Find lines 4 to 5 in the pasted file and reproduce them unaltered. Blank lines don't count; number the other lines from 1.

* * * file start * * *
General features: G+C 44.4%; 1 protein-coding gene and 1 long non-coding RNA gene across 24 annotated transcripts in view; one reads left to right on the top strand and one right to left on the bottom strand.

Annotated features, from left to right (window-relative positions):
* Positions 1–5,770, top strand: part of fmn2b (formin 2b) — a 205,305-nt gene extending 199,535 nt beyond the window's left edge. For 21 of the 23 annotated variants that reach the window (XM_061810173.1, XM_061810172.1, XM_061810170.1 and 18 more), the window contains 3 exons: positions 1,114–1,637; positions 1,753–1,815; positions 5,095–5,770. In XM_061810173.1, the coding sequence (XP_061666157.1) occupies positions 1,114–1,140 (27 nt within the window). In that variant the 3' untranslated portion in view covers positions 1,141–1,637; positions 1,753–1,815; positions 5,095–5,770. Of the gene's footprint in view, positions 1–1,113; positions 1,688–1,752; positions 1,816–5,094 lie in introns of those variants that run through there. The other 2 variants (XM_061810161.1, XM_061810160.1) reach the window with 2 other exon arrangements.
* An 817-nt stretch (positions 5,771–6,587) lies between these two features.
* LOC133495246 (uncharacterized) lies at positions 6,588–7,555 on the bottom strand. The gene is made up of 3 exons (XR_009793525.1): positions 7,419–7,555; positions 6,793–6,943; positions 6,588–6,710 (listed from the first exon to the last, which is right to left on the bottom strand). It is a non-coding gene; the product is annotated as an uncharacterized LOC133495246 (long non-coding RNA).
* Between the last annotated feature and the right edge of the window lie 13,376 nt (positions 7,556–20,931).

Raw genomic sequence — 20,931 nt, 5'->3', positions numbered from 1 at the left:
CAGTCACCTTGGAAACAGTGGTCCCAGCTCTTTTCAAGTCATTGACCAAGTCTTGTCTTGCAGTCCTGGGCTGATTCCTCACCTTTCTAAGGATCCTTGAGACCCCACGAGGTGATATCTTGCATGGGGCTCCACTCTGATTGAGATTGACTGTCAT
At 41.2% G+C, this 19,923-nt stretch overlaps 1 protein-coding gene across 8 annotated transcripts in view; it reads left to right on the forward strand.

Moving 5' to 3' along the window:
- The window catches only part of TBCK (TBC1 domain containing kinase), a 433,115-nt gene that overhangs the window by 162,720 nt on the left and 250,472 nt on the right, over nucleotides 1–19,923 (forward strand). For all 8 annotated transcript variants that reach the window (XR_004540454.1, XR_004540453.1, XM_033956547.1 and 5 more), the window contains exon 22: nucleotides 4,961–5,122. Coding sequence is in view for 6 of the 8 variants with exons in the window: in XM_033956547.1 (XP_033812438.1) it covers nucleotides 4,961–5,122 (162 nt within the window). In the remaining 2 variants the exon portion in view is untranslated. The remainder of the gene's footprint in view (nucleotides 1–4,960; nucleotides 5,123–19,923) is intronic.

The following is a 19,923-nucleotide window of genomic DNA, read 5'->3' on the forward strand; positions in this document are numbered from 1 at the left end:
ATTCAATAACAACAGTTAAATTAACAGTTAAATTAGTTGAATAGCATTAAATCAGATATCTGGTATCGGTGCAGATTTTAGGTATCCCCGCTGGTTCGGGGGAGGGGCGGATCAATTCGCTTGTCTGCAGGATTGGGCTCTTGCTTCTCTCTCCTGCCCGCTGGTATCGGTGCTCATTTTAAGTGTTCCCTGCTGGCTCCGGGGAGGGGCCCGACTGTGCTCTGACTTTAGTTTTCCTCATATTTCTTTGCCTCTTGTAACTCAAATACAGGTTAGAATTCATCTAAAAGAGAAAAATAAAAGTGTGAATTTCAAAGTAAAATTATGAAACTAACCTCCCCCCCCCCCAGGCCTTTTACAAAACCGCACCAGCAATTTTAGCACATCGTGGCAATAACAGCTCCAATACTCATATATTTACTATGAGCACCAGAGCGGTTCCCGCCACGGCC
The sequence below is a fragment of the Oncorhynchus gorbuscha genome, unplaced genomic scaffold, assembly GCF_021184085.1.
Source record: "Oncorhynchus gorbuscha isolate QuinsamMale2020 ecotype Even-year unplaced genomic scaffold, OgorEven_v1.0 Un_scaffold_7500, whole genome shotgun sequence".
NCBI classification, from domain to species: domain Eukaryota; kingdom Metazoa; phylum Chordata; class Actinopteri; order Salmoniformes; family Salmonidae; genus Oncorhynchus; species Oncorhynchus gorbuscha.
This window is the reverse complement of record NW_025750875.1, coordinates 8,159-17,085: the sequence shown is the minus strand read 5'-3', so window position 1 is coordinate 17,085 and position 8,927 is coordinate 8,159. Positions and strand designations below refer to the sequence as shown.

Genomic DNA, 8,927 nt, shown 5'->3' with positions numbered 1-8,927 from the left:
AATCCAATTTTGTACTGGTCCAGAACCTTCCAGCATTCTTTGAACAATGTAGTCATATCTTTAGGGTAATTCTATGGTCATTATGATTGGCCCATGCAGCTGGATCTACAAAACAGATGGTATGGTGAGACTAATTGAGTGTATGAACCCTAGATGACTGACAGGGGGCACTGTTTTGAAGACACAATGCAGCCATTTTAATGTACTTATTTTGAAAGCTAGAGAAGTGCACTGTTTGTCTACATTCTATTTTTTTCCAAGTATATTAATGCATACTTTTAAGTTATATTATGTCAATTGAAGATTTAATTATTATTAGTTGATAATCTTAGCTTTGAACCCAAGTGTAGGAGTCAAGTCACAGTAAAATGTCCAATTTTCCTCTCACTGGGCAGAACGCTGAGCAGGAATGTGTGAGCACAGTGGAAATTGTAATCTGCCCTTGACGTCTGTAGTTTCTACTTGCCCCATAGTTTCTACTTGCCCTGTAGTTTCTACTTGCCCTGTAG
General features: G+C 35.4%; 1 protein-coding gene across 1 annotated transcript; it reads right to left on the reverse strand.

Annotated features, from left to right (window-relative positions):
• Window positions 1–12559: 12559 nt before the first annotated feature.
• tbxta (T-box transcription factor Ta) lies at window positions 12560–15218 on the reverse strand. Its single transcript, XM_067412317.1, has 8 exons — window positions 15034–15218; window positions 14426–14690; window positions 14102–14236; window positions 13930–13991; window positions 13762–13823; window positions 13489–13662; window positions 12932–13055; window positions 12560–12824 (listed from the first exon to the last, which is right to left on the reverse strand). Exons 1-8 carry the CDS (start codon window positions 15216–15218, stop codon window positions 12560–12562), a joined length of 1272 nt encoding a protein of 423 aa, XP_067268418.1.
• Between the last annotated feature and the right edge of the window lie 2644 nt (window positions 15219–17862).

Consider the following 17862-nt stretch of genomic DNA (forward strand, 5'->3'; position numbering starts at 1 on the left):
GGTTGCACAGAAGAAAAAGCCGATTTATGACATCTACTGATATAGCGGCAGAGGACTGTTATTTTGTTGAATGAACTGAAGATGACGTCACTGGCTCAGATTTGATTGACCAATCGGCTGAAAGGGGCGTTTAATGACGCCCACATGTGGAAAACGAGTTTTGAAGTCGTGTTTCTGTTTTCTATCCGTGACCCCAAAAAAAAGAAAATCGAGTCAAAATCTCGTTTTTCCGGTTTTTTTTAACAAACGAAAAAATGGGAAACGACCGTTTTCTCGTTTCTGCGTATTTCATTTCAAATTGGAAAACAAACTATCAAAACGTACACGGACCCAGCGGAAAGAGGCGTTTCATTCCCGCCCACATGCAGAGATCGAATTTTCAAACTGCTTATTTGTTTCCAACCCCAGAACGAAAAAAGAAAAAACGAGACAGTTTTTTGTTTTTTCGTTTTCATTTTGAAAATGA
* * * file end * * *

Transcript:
* An 817-nt stretch (positions 5,771–6,587) lies between these two features.
* LOC133495246 (uncharacterized) lies at positions 6,588–7,555 on the bottom strand. The gene is made up of 3 exons (XR_009793525.1): positions 7,419–7,555; positions 6,793–6,943; positions 6,588–6,710 (listed from the first exon to the last, which is right to left on the bottom strand). It is a non-coding gene; the product is annotated as an uncharacterized LOC133495246 (long non-coding RNA).